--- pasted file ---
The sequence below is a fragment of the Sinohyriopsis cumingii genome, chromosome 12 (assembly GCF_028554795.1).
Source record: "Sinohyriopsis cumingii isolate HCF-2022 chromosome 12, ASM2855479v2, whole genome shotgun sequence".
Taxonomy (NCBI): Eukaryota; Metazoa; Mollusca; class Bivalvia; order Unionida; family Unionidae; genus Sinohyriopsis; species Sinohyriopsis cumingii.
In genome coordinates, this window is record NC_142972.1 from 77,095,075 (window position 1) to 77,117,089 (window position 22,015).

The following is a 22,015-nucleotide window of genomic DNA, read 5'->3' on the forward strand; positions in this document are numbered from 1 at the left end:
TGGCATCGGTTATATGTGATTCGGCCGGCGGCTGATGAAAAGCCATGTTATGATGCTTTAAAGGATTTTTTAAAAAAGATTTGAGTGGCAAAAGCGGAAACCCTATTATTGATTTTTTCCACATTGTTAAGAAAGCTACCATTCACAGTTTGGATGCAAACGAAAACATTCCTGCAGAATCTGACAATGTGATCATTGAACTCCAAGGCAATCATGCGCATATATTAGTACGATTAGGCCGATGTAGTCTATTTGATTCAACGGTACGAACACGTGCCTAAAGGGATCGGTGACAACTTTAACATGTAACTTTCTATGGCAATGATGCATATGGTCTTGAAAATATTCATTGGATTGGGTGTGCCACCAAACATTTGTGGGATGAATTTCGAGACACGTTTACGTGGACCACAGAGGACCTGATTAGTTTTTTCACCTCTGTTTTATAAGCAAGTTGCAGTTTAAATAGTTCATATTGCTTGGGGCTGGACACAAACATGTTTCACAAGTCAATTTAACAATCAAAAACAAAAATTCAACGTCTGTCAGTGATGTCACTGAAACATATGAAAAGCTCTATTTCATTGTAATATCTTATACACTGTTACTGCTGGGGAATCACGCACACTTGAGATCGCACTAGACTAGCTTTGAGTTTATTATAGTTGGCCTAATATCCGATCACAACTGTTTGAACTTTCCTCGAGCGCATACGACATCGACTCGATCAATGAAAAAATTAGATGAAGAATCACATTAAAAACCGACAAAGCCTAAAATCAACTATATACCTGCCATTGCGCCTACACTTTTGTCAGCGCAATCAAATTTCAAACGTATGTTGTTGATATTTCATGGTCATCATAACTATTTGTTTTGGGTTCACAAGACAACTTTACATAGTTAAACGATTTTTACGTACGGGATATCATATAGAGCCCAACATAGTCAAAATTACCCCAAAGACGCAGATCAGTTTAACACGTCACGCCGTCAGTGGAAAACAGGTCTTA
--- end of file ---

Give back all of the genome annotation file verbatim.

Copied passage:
The sequence below is a fragment of the Sinohyriopsis cumingii genome, chromosome 12 (assembly GCF_028554795.1).
Source record: "Sinohyriopsis cumingii isolate HCF-2022 chromosome 12, ASM2855479v2, whole genome shotgun sequence".
Taxonomy (NCBI): Eukaryota; Metazoa; Mollusca; class Bivalvia; order Unionida; family Unionidae; genus Sinohyriopsis; species Sinohyriopsis cumingii.
In genome coordinates, this window is record NC_142972.1 from 77,095,075 (window position 1) to 77,117,089 (window position 22,015).

The following is a 22,015-nucleotide window of genomic DNA, read 5'->3' on the forward strand; positions in this document are numbered from 1 at the left end:
TGGCATCGGTTATATGTGATTCGGCCGGCGGCTGATGAAAAGCCATGTTATGATGCTTTAAAGGATTTTTTAAAAAAGATTTGAGTGGCAAAAGCGGAAACCCTATTATTGATTTTTTCCACATTGTTAAGAAAGCTACCATTCACAGTTTGGATGCAAACGAAAACATTCCTGCAGAATCTGACAATGTGATCATTGAACTCCAAGGCAATCATGCGCATATATTAGTACGATTAGGCCGATGTAGTCTATTTGATTCAACGGTACGAACACGTGCCTAAAGGGATCGGTGACAACTTTAACATGTAACTTTCTATGGCAATGATGCATATGGTCTTGAAAATATTCATTGGATTGGGTGTGCCACCAAACATTTGTGGGATGAATTTCGAGACACGTTTACGTGGACCACAGAGGACCTGATTAGTTTTTTCACCTCTGTTTTATAAGCAAGTTGCAGTTTAAATAGTTCATATTGCTTGGGGCTGGACACAAACATGTTTCACAAGTCAATTTAACAATCAAAAACAAAAATTCAACGTCTGTCAGTGATGTCACTGAAACATATGAAAAGCTCTATTTCATTGTAATATCTTATACACTGTTACTGCTGGGGAATCACGCACACTTGAGATCGCACTAGACTAGCTTTGAGTTTATTATAGTTGGCCTAATATCCGATCACAACTGTTTGAACTTTCCTCGAGCGCATACGACATCGACTCGATCAATGAAAAAATTAGATGAAGAATCACATTAAAAACCGACAAAGCCTAAAATCAACTATATACCTGCCATTGCGCCTACACTTTTGTCAGCGCAATCAAATTTCAAACGTATGTTGTTGATATTTCATGGTCATCATAACTATTTGTTTTGGGTTCACAAGACAACTTTACATAGTTAAACGATTTTTACGTACGGGATATCATATAGAGCCCAACATAGTCAAAATTACCCCAAAGACGCAGATCAGTTTAACACGTCACGCCGTCAGTGGAAAACAGGTCTTA